I would think that gaining support by providing excellent professional service is the key to a library’s long term well being, to a far greater extent than the bit of money possibly on the table with “buy it now.” I hope libraries stay out of e-commerce and instead focus on being an indispensable resource for readers in our communities.

Reading is not a crime

Ray Bradbury is one of my heroes, and my husband and I are handing out Fahrenheit 451 during World Book Night next week. So I was very intrigued by Toronto Public Library’s plans to promote reading via Fahrenheit 451, Toronto’s 2013 “One Book:”

I love several things about this image. How cool to promote a community-wide read as a month-long festival. And what a great integration of theme, artwork, and slogan for a promotion.

But, the coolest thing about Keep Toronto Reading is not that poster. It’s this one:

TorontoARGposter 425x550 Toronto Public Library Enters Alternate Reality (Gaming)

And it’s not really the poster that’s cool (although it is) so much as the thing it is asking Toronto’s residents to do: play KTR 451, an alternate reality game science fiction writer and video game developer Jim Munroe created for the festival. Before you protest that Fahrenheit 451 is all about the dangers a technology-dominated society poses to books and reading, keep in mind that an ARG is not a video game, nor is it conducted entirely online. Munroe explains that an ARG is: “an experience that spans different kinds of media and often involves real world actions. For instance, you might be told via an email to meet your fellow players at Union Station or to watch a video that has clues as to how to solve a mystery.”

Over at BoingBoing, Munroe explains there will be one mission a week for three weeks leading up to a live event. Library Journal notes “players must visit both a physical library branch and the library website, as well as interact with the library on social media. (They can do so from the library computers, ensuring that the digital divide does not prevent some Torontonians from joining the fun.)” The LJ piece goes on to outline the three missions in detail.

Ray Bradbury loved libraries. I imagine he’d love being part of an effort to draw today’s digital natives into their branch libraries. And since one of the missions involves participants gathering evidence of “a time when people loved books unabashedly” — the present — I hope he’d be honored by KTR 451.

DIY libraries

Last April I mentioned tiny DIY libraries in my Library Love post. You’ve probably heard about this concept which includes the “little free library” movement, phone booth library installations, and Occupy libraries around the world.  For the most part, librarians seem to have embraced DIY libraries; we may champion our profession, but we are book lovers as well, and we’re all for sharing that love. Read Michael Stephens’ Library Journal column on little free libraries and you’ll see what I mean; he notes that librarians are involved in the LFL movement and some library schools are teaching about it.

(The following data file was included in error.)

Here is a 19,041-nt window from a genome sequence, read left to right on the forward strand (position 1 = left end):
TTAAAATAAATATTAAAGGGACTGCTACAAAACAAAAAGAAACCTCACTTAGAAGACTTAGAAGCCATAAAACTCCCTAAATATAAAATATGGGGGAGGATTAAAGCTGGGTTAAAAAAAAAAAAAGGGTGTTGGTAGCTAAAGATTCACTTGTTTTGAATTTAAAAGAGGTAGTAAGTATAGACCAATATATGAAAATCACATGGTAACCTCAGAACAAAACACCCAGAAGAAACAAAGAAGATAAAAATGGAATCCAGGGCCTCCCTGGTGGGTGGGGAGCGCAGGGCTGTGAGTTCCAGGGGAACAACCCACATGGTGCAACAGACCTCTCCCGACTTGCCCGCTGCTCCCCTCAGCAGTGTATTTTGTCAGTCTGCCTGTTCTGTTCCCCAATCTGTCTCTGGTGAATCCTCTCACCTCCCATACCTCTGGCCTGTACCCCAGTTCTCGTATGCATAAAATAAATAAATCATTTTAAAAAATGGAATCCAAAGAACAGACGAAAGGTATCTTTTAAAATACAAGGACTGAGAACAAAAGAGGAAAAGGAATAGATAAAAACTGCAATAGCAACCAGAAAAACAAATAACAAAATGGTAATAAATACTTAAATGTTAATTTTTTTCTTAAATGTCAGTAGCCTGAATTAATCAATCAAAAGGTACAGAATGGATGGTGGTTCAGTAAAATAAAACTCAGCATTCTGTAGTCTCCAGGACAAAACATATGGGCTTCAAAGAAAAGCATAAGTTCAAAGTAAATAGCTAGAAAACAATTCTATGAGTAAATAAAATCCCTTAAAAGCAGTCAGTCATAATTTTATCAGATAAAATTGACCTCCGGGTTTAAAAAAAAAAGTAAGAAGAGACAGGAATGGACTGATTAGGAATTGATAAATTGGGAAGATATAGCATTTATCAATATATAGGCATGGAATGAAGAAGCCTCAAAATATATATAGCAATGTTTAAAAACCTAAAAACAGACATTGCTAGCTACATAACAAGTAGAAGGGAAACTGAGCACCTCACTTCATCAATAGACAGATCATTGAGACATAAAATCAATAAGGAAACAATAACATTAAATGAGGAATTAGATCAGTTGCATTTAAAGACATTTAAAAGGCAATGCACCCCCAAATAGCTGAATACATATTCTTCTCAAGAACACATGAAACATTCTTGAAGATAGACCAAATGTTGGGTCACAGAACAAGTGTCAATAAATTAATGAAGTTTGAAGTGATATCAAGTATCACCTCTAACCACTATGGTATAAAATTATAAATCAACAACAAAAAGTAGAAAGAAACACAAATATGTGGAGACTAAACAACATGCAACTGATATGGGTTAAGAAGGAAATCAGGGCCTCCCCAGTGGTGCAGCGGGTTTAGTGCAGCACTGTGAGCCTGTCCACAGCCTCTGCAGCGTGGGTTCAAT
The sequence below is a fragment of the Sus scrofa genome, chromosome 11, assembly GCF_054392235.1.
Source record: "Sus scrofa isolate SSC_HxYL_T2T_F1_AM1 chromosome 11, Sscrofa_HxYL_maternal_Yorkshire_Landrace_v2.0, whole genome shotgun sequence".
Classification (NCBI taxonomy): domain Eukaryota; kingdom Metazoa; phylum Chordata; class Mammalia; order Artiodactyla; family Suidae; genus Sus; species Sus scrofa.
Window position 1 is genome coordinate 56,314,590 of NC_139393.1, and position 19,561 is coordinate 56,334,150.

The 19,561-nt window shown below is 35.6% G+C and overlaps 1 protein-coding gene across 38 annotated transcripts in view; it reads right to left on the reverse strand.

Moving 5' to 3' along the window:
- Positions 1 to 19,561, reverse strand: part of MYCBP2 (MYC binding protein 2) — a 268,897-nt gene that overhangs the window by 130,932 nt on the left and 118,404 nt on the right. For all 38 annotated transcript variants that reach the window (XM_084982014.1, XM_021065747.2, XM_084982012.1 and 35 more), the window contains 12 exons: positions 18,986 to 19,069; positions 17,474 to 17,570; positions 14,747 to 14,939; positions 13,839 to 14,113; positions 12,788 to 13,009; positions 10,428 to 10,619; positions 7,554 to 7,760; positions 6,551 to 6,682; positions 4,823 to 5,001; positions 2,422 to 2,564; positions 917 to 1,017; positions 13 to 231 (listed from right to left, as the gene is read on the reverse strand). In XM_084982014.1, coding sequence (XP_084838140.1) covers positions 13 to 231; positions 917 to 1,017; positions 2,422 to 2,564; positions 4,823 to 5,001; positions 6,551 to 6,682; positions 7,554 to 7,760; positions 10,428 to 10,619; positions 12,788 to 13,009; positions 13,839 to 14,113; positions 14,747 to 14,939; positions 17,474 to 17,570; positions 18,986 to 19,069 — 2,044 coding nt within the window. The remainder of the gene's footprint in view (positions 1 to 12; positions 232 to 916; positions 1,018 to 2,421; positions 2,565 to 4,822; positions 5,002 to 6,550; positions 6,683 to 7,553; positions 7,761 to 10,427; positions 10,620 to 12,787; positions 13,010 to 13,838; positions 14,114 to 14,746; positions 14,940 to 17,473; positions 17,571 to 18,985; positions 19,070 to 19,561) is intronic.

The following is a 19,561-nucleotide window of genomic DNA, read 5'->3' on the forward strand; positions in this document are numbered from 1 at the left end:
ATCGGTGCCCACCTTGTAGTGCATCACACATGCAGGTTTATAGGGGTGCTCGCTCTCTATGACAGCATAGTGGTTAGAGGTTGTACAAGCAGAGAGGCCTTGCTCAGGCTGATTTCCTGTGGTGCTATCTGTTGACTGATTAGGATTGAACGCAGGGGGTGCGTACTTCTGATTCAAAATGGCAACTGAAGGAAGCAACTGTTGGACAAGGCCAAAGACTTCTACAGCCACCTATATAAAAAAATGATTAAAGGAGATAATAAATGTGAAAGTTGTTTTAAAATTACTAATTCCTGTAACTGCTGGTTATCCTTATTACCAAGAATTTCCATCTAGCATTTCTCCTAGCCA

Library Journal also recently featured a high school student, Amalia Wiatr-Lewis, and her community project in Indianapolis. She opened a mobile micro-library named for her neighborhood, Cottage Home.  She had help from a teacher, volunteers, and a grant in opening this self-service mini library, which is free and open to all and not subject to building codes and other regulations since it’s on a trailer.

I really love this idea, but I wonder whether DIY libraries impact public library use. Part of me feels anything that draws people — especially young people — into reading is a good thing. But a friend and fellow librarian told me recently that her small town library is caught in a funding spiral. Their budget is justified by library use, and use is down because of recession-related budget cuts that make services and new books harder to fund; the less they can buy or do, the less the public supports them, the more their budget is cut and so on. So if a popular free alternative that no local government had to fund moved into town, would it be the death of her library?

One thing I appreciate is that not everyone has access to books even in places with healthy public libraries. The homeless, for example, can’t usually get a library card because they don’t have an address. I am a big fan of the Quaker Homeless Action mobile library in London, which I read about last summer in The Library Book.

Does your area have DIY libraries? Are they impacting traditional public libraries? Do you see places where they work well? Leave a comment and join the conversation.